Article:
Shortly after the dinosaurs roamed the earth, I was a little boy growing up in Queens, N.Y., and I do remember my late mother would sing a song to put me to sleep. The song was originally sung by Doris Day and became quite famous when it was used in a 1965 Alfred Hitchcock movie, The Man Who Knew Too Much. The movie starred James Stewart as well. The song was entitled, “ Que Sera, Sera”, and this translates to “Whatever Will Be, Will Be.” The song’s lyrics sort of covers a person’s life as he/she is constantly thinking/asking about what the future holds for her/him. The reply by the parent is that the daughter/son should not worry about the future because destiny and fate already have predetermined the outcomes…”Whatever will be, will be.”
This entry is not about the death of Alfred Hitchcock, who did succumb to kidney failure most likely brought on by obesity related co-morbidities. Rather, I want to explore the concept of fate and destiny as this relates to health-related conditions.
Yes, we are all born with certain genetic make-ups that will, in large part, impact our health as the years transpire. The genetic propensity for developing diabetes, cancer, heart disease and other life-threatening conditions predispose us the eventual occurrence of these syndromes.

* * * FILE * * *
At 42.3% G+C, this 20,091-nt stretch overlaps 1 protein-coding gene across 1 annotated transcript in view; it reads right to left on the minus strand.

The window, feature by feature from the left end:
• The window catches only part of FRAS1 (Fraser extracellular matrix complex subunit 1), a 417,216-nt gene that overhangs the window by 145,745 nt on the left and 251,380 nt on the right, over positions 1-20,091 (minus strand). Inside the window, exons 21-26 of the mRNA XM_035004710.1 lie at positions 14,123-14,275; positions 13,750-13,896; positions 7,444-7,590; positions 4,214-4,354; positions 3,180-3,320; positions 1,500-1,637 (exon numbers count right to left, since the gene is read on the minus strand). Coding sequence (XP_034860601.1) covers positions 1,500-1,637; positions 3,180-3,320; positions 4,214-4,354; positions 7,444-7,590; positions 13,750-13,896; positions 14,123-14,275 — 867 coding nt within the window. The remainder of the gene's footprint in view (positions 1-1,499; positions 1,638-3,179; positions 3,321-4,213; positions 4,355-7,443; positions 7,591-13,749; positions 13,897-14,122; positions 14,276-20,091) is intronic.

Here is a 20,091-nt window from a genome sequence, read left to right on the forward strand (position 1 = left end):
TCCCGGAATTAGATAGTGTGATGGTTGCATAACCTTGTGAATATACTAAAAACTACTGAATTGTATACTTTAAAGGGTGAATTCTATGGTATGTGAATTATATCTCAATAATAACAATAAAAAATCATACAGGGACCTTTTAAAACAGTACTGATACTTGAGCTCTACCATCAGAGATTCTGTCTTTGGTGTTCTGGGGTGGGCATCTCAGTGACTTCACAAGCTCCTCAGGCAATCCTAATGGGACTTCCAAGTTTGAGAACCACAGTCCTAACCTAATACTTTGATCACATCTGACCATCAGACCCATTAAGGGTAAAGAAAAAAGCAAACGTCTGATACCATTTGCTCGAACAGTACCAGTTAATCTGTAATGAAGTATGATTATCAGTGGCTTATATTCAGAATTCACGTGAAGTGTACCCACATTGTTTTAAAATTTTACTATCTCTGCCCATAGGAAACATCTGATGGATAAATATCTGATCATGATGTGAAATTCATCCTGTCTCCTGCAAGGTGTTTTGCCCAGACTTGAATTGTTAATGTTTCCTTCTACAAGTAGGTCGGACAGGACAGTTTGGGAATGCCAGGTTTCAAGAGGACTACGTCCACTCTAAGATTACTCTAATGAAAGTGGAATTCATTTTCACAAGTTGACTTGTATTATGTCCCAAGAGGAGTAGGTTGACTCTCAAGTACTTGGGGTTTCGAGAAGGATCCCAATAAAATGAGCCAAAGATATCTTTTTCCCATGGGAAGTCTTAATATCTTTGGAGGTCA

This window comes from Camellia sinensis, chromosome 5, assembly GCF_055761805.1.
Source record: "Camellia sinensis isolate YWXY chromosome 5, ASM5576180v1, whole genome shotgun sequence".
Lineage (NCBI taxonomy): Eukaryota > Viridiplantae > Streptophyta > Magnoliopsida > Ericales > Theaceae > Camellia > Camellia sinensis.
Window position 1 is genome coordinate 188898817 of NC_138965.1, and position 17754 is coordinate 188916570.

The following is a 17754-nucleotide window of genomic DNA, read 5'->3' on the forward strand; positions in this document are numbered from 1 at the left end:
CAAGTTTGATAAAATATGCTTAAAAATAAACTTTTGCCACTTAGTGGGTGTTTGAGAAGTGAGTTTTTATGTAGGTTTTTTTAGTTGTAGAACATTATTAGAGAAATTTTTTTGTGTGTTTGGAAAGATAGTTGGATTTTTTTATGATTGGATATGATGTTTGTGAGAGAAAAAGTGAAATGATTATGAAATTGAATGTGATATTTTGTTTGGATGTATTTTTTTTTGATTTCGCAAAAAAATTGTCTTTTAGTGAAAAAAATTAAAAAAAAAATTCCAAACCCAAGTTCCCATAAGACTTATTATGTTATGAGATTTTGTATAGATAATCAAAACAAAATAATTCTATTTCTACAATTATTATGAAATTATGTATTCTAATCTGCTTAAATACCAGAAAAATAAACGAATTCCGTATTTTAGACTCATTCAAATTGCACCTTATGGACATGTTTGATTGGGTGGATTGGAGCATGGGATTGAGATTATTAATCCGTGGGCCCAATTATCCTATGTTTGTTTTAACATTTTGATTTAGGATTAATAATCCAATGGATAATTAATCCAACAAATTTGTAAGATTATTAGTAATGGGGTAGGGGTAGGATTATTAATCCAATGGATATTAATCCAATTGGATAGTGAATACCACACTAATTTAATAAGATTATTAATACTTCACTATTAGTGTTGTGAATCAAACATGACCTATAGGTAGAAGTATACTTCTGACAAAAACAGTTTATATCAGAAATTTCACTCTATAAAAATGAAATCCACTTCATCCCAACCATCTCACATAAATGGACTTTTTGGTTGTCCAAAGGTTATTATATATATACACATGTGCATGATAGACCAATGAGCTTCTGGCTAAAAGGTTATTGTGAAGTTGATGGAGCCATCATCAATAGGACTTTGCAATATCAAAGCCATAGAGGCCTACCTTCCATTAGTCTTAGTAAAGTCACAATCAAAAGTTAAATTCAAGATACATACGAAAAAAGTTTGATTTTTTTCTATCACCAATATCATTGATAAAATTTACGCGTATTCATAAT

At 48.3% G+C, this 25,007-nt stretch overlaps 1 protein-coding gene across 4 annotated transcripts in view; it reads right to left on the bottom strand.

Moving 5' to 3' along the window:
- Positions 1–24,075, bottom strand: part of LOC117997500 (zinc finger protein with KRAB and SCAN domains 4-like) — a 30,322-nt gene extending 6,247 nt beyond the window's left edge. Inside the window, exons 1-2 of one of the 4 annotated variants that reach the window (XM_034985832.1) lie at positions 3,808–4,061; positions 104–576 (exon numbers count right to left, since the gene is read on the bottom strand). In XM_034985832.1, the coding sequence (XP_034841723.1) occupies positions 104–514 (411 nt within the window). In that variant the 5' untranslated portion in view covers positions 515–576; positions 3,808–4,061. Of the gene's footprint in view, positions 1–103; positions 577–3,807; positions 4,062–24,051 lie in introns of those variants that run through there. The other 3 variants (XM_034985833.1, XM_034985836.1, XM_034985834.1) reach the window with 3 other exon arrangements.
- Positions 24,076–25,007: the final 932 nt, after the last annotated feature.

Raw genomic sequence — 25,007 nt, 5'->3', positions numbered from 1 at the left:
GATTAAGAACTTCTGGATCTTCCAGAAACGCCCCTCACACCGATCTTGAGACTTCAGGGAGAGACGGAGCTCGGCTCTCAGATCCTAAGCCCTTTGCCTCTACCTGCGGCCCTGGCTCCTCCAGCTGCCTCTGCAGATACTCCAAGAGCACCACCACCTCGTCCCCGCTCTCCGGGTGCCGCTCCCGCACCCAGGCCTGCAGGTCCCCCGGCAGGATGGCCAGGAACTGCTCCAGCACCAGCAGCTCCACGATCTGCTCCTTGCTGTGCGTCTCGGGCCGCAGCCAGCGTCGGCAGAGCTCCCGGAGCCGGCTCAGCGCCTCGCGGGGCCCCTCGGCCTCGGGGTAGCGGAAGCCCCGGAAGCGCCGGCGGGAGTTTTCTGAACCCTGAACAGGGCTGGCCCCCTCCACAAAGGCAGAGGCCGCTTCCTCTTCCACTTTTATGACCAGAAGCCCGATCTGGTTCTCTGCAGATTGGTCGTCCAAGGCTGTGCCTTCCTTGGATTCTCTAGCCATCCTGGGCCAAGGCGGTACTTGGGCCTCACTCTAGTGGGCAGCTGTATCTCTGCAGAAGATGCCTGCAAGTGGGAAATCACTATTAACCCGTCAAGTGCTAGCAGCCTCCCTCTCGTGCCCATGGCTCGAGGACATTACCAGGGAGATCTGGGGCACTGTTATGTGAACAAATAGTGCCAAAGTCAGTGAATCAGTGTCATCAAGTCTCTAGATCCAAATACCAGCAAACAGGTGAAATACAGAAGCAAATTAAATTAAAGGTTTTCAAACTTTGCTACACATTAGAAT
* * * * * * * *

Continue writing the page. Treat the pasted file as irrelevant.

However, there is a very important contribution of environmental factors that contribute to these diseases as well. Poor weight control will work together with the genetic predisposition to markedly increase the chances of developing the medical conditions outlined above. Let’s add one more category to this: Contracting Covid (or one of the future mutations) will have a much worse potential outcome for those people with poor weight control than normal weight individuals.
So, sorry Doris Day…it is NOT “Que Sera, Sera” when it comes to the health arena. We all can impact our medical “fate and destiny” by focusing and being successful with our weight control efforts.
Enjoy Doris Day singing “Que Sera, Sera”